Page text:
"I just kept going," he said.

Fusco now trains at the same gym as Dinwiddie, is a certified yoga instructor, has run four marathons and is training for an Ironman.

Begin a food log.

"There is no lasting fitness without the right nutrition," Fusco said.

Fusco requires his clients to immediately began journaling what they eat. "If a client comes up with excuses about not doing that that -- 'Oh, I didn't have time' -- then it's probably a good indication they aren't serious."

And the food log should include liquids, especially alcohol. If a client is a "three glasses of wine with dinner" type, he or she should cut that to three glasses a week, said Keely Towson, who has a master's degree in physical therapy and works with clients with diabetes and short-term injuries.

Work out when the trainer's not around.

She also gives her clients basic exercises -- walking slowly on a treadmill or lifting minimal weight -- that they can do in their home or at the gym when she's not there.

There is no lasting fitness without the right nutrition.
--Stephen Fusco, trainer

Fusco won't work with clients who won't exercise when he's not around.

"I know from experience that one hour a week with me isn't going to cut it," he said. "When I see a client in the gym, I know they are into it and determined."

Do it for yourself

If you're trying to get a tight rear end for a February wedding, you might actually do it. But odds are, you'll lose that tuned caboose by March.

Don't work out because your spouse wants you to be thinner or because that slightly too-little black dress is mocking you.

"That's not real motivation," Fusco said. "Really wanting to get healthy comes from a sincere need to take better care of yourself, not the person who's telling you to be a certain way."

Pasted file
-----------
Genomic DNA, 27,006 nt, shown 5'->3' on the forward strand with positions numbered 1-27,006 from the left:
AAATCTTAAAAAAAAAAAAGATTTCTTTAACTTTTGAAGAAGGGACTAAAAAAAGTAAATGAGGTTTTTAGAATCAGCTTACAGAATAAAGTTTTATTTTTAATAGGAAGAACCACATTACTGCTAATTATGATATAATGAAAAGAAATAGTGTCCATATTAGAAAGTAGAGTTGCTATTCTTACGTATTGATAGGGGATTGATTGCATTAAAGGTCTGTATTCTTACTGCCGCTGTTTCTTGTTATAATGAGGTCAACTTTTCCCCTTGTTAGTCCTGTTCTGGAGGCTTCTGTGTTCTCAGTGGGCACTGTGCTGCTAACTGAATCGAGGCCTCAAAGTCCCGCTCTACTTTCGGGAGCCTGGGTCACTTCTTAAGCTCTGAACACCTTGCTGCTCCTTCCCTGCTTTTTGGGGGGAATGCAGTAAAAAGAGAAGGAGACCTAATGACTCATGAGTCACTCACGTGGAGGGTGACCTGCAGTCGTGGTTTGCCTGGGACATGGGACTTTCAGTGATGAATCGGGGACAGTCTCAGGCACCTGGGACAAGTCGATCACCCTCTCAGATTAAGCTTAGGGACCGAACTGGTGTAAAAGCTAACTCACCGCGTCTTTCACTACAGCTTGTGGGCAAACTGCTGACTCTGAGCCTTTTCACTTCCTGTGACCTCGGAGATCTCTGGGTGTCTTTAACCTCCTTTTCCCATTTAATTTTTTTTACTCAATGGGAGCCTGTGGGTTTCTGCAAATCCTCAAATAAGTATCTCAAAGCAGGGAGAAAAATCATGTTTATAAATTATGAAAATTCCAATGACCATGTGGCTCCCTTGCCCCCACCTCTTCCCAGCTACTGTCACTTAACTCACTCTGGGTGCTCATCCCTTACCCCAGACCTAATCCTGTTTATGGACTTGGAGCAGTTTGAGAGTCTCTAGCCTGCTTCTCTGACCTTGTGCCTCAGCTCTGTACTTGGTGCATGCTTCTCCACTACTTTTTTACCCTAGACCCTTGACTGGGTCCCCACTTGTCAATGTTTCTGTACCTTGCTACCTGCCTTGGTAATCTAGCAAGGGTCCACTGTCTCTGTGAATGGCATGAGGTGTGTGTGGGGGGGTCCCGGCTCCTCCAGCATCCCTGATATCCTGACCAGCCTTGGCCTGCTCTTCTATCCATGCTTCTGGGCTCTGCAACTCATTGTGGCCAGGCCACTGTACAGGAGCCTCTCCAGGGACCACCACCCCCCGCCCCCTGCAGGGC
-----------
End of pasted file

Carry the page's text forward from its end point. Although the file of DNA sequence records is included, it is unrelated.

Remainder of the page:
Be realistic about food.

The next time you shop for groceries, look at what you're putting in your cart. Are there cartoons on the boxes? Not good.

Some trainers recommend compiling recipes that are great-tasting without being calorie- or fat-laden. Bring the recipes in, and let them have a look. They have to eat healthily too and might be able to suggest a few tasty meals.

Also, know what you like and eat what you like. If you don't like lima beans, don't include them in your overall meal change. If you like pizza, delete Domino's from your cell phone, and make homemade pizza with whole wheat or pita bread crust and healthy toppings, trainers say. Clean out your pantry and get rid of the junk. And, no, you can't keep the Oreos by saying you're going to have only a few a week.

Get rid of negative influences

Recognize what is going to work against you, and separate yourself from those things, whether it's food or friends who might be naysayers to the new goal you've set.

"Be proud of yourself for getting in the door. It's a good start," Fusco said. "How you finish is totally up to you."